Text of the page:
It’s like this sort of psychological conditioning where, yeah, you get super nervous and wonder what people think. And now being in the position of using a completely new medium to delve into…like I kind of have really different feelings about it. I don’t feel as nervous, I just feel really proud that it’s happening at all. It’s kind of like if you were a new band and you got an opening slot on your favorite band’s tour, you’d be nervous but you’d mostly just be stoked that you got the opportunity, so that’s kind of how I feel. In the end, there’s less of “what did the people used to think?” There’s less history. Like when I put out a Say Anything record, of course there’s a part of me that says, “I want people who love Say Anything to love this record.” But there’s no other comic, you know? As much as I want to make a great impression I don’t have to worry about, you know, people who’ve been following comics for 15 years and sort of have pre-set wants and needs for it. Which I love in music, but it’s very different to not have that.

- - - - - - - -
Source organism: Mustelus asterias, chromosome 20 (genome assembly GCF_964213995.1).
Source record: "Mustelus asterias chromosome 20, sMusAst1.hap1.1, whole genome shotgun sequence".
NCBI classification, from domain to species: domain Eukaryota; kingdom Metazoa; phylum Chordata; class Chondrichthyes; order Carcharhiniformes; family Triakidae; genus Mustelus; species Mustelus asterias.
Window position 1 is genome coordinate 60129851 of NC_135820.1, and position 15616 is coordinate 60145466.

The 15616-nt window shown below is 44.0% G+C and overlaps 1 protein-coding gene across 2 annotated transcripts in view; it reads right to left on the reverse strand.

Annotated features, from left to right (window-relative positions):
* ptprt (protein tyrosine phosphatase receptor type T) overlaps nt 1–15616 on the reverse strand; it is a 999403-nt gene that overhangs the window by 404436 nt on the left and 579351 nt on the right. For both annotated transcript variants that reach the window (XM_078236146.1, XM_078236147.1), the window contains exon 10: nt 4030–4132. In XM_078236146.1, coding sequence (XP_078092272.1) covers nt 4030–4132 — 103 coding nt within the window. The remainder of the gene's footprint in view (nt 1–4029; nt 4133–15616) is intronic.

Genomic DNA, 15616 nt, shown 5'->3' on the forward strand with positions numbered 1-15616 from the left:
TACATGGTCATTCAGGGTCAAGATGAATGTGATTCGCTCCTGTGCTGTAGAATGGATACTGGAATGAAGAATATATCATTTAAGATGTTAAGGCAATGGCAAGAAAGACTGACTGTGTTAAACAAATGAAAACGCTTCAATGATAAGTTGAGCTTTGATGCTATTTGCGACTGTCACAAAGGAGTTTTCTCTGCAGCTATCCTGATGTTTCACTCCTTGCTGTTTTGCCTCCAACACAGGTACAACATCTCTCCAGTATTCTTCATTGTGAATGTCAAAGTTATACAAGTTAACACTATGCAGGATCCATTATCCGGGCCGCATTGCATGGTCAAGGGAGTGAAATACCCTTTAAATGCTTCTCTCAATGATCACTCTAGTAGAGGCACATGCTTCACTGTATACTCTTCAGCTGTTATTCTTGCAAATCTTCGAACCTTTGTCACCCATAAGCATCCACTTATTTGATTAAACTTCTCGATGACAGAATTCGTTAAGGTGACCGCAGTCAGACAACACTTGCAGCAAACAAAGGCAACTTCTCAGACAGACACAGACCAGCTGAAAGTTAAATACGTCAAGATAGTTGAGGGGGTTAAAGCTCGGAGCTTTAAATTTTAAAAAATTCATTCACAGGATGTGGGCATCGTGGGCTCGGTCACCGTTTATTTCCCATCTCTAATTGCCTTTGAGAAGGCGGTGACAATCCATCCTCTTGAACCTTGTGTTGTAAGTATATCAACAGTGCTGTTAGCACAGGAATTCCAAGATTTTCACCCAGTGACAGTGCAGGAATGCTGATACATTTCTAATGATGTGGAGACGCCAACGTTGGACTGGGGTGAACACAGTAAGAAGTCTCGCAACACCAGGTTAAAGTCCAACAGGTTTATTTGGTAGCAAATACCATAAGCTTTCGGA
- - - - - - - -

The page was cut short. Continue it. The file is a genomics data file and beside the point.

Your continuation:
That’s so true. Now, let’s talk about all your upcoming music projects – Say Anything, Perma, etc.
Totally, anything you want. I got a lot of free time (laughs).
So it’s been three months since you made the announcement of Coby Linder leaving as the drummer of the band. How has that been over the last three months? How has not having him around affected the process?